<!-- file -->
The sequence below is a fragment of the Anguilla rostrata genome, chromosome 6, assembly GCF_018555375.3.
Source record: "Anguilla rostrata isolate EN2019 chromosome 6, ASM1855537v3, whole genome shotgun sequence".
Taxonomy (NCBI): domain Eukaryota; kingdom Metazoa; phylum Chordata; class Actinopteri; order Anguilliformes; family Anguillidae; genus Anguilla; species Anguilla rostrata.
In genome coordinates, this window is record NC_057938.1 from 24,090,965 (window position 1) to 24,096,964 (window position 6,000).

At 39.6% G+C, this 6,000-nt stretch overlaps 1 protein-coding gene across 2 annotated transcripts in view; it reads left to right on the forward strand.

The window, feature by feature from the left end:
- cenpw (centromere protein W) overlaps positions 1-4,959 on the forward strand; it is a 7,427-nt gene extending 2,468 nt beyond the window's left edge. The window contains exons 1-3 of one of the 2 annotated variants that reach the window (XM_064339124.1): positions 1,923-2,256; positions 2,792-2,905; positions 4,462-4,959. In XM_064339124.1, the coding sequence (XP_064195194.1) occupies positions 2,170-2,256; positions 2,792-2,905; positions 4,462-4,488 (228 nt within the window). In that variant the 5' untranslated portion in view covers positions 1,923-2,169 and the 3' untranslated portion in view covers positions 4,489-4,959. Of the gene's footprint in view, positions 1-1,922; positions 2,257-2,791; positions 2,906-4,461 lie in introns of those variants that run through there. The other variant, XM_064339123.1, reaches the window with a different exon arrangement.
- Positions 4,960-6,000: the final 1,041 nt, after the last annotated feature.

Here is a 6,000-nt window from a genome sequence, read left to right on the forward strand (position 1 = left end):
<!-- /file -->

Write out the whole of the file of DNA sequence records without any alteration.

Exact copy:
The sequence below is a fragment of the Anguilla rostrata genome, chromosome 6, assembly GCF_018555375.3.
Source record: "Anguilla rostrata isolate EN2019 chromosome 6, ASM1855537v3, whole genome shotgun sequence".
Taxonomy (NCBI): domain Eukaryota; kingdom Metazoa; phylum Chordata; class Actinopteri; order Anguilliformes; family Anguillidae; genus Anguilla; species Anguilla rostrata.
In genome coordinates, this window is record NC_057938.1 from 24,090,965 (window position 1) to 24,096,964 (window position 6,000).

At 39.6% G+C, this 6,000-nt stretch overlaps 1 protein-coding gene across 2 annotated transcripts in view; it reads left to right on the forward strand.

The window, feature by feature from the left end:
- cenpw (centromere protein W) overlaps positions 1-4,959 on the forward strand; it is a 7,427-nt gene extending 2,468 nt beyond the window's left edge. The window contains exons 1-3 of one of the 2 annotated variants that reach the window (XM_064339124.1): positions 1,923-2,256; positions 2,792-2,905; positions 4,462-4,959. In XM_064339124.1, the coding sequence (XP_064195194.1) occupies positions 2,170-2,256; positions 2,792-2,905; positions 4,462-4,488 (228 nt within the window). In that variant the 5' untranslated portion in view covers positions 1,923-2,169 and the 3' untranslated portion in view covers positions 4,489-4,959. Of the gene's footprint in view, positions 1-1,922; positions 2,257-2,791; positions 2,906-4,461 lie in introns of those variants that run through there. The other variant, XM_064339123.1, reaches the window with a different exon arrangement.
- Positions 4,960-6,000: the final 1,041 nt, after the last annotated feature.

Here is a 6,000-nt window from a genome sequence, read left to right on the forward strand (position 1 = left end):